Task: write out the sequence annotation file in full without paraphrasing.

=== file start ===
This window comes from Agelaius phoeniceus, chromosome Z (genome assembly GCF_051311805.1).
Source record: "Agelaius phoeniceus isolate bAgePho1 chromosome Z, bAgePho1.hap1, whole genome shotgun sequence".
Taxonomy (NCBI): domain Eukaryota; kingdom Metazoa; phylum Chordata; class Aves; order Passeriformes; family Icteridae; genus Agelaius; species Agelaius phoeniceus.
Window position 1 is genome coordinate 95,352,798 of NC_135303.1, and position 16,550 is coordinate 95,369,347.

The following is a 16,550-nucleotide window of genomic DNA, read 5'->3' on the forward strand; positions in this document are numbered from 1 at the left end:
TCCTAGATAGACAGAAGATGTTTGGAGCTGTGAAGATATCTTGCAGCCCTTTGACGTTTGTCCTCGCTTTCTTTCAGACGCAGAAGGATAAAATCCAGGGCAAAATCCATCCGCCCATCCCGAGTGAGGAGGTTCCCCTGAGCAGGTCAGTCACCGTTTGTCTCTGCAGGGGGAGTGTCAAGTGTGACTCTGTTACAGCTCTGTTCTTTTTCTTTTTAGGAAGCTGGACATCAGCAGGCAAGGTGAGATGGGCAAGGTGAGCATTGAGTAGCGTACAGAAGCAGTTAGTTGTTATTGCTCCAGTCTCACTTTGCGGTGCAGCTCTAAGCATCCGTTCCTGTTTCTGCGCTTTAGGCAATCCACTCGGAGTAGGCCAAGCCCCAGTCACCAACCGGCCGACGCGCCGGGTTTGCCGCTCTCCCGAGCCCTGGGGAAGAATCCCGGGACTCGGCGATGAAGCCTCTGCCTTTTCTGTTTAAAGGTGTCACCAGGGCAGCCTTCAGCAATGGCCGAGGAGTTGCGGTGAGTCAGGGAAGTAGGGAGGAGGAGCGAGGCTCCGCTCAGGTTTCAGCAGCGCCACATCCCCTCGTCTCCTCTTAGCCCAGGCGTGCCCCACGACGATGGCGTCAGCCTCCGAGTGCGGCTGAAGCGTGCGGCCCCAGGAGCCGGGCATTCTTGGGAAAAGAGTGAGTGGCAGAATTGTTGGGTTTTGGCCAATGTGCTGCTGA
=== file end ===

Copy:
This window comes from Agelaius phoeniceus, chromosome Z (genome assembly GCF_051311805.1).
Source record: "Agelaius phoeniceus isolate bAgePho1 chromosome Z, bAgePho1.hap1, whole genome shotgun sequence".
Taxonomy (NCBI): domain Eukaryota; kingdom Metazoa; phylum Chordata; class Aves; order Passeriformes; family Icteridae; genus Agelaius; species Agelaius phoeniceus.
Window position 1 is genome coordinate 95,352,798 of NC_135303.1, and position 16,550 is coordinate 95,369,347.

The following is a 16,550-nucleotide window of genomic DNA, read 5'->3' on the forward strand; positions in this document are numbered from 1 at the left end:
TCCTAGATAGACAGAAGATGTTTGGAGCTGTGAAGATATCTTGCAGCCCTTTGACGTTTGTCCTCGCTTTCTTTCAGACGCAGAAGGATAAAATCCAGGGCAAAATCCATCCGCCCATCCCGAGTGAGGAGGTTCCCCTGAGCAGGTCAGTCACCGTTTGTCTCTGCAGGGGGAGTGTCAAGTGTGACTCTGTTACAGCTCTGTTCTTTTTCTTTTTAGGAAGCTGGACATCAGCAGGCAAGGTGAGATGGGCAAGGTGAGCATTGAGTAGCGTACAGAAGCAGTTAGTTGTTATTGCTCCAGTCTCACTTTGCGGTGCAGCTCTAAGCATCCGTTCCTGTTTCTGCGCTTTAGGCAATCCACTCGGAGTAGGCCAAGCCCCAGTCACCAACCGGCCGACGCGCCGGGTTTGCCGCTCTCCCGAGCCCTGGGGAAGAATCCCGGGACTCGGCGATGAAGCCTCTGCCTTTTCTGTTTAAAGGTGTCACCAGGGCAGCCTTCAGCAATGGCCGAGGAGTTGCGGTGAGTCAGGGAAGTAGGGAGGAGGAGCGAGGCTCCGCTCAGGTTTCAGCAGCGCCACATCCCCTCGTCTCCTCTTAGCCCAGGCGTGCCCCACGACGATGGCGTCAGCCTCCGAGTGCGGCTGAAGCGTGCGGCCCCAGGAGCCGGGCATTCTTGGGAAAAGAGTGAGTGGCAGAATTGTTGGGTTTTGGCCAATGTGCTGCTGA